Image: Unsplash
Image: Unsplash

Does reading stop being fun at university?

We all know how many different time pressures there are at uni: the normal struggle of managing to go to POP!, be on the exec of a society, fit in Curiositea catch-ups with friends, and still manage to find the time to do our seminar notes. But for some students this ever-increasing to-do-list means reading for pleasure often gets missed out in favour of seemingly more useful ways to spend already limited time. Is it possible to read for fun whilst studying at university, and on top of that, do so without feeling guilty?

I study a heavily literature-based arts degree and this struggle to read all the books on time and I go way back. Even doing the ‘required readings’ on time can be a stress in the first place, not to mention secondary literature or ‘recommended reading’ – let’s face it, does anyone have time to read ‘around’ the subject? For most of my modules I consider myself very much in the centre of it and only dream of making it to the outskirts someday. So it’s easy to see why reading for fun comes in low on the priority list for many students.

I didn’t exactly cut out all the other things that I liked to do when I wasn’t doing work

Perhaps the nature of reading for fun is why we often bypass it: we connect it to something we do for uni and convince ourselves that there’s something more useful we could be reading instead. If we’re going to be reading, surely it should be that too many-page long chapter we had to read by last week? But just because reading for study and reading for fun have something in common, it shouldn’t necessarily mean they even fall on the same to-do-list.

During A Levels and first year, reading for fun very much took a back seat in my life; I used to look forward to the summer holidays as being the time where I could read whatever I wanted with no strings attached. But, thinking about it, I didn’t exactly cut out all the other things that I liked to do when I wasn’t doing work, so why should I have stopped reading things I wanted to read? There’s nothing to say it should only be for vacations. After all, we’ve all probably found ourselves in a Youtube loop when we should have been writing an essay, or complaining to flatmates about work we don’t have time to do… for an hour. It’s inevitable and healthy that we will take down-time away from our desks, whatever form this takes. So if this means delving into a Vintage classic or whatever book grabs our interest, we shouldn’t feel any more guilty for this than binging Netflix.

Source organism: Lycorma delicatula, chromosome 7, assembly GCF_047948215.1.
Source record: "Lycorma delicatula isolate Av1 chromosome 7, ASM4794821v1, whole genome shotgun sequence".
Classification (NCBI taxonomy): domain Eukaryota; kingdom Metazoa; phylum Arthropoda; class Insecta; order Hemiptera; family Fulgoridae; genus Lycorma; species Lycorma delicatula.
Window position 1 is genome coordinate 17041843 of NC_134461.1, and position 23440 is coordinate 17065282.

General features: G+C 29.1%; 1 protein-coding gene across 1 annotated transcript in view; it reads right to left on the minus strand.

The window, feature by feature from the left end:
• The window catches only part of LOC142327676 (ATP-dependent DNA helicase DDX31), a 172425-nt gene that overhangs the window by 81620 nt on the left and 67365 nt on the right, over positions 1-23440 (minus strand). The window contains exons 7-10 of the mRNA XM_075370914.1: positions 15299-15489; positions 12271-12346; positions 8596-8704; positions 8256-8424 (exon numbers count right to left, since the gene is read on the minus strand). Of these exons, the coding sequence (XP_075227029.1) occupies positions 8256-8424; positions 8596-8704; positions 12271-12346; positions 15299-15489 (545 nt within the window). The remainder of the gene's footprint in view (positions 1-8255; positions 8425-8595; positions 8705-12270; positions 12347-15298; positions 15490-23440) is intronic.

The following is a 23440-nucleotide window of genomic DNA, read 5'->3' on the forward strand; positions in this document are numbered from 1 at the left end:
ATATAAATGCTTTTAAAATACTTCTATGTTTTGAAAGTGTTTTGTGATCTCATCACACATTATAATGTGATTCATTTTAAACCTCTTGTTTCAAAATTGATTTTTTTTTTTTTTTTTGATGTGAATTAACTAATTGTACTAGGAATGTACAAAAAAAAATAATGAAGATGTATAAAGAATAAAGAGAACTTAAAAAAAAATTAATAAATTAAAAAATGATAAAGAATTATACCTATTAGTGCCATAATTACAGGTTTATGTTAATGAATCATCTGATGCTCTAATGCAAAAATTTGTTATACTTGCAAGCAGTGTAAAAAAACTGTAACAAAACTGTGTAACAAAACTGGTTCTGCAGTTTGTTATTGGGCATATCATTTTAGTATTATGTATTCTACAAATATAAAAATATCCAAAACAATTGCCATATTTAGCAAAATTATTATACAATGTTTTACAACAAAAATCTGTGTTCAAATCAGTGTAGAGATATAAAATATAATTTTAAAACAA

For many students, it isn’t guilt stopping us enjoying a book

It’s surprising how we can find time to fit a few pages in if we take the opportunity; it would certainly kill time waiting for the bus or an awkward 10 minutes before a lecture. You probably don’t do your seminar notes on the bus, so reading during this time en route isn’t necessarily any less productive.

Of course, for many students, it isn’t guilt stopping us enjoying a book, but the fact that after all the demands of a day on campus, the last thing we want to do is move our eyes across a page and think – horrific, I know – about what’s on it. Even if we do find an hour to spare to sink our teeth into a book, sometimes it’s just all-too tempting to opt for that glimpse into our reality we see in ourselves as the screen goes blank between scenes on Netflix, as we remember that 50 page article we have to read by tomorrow.

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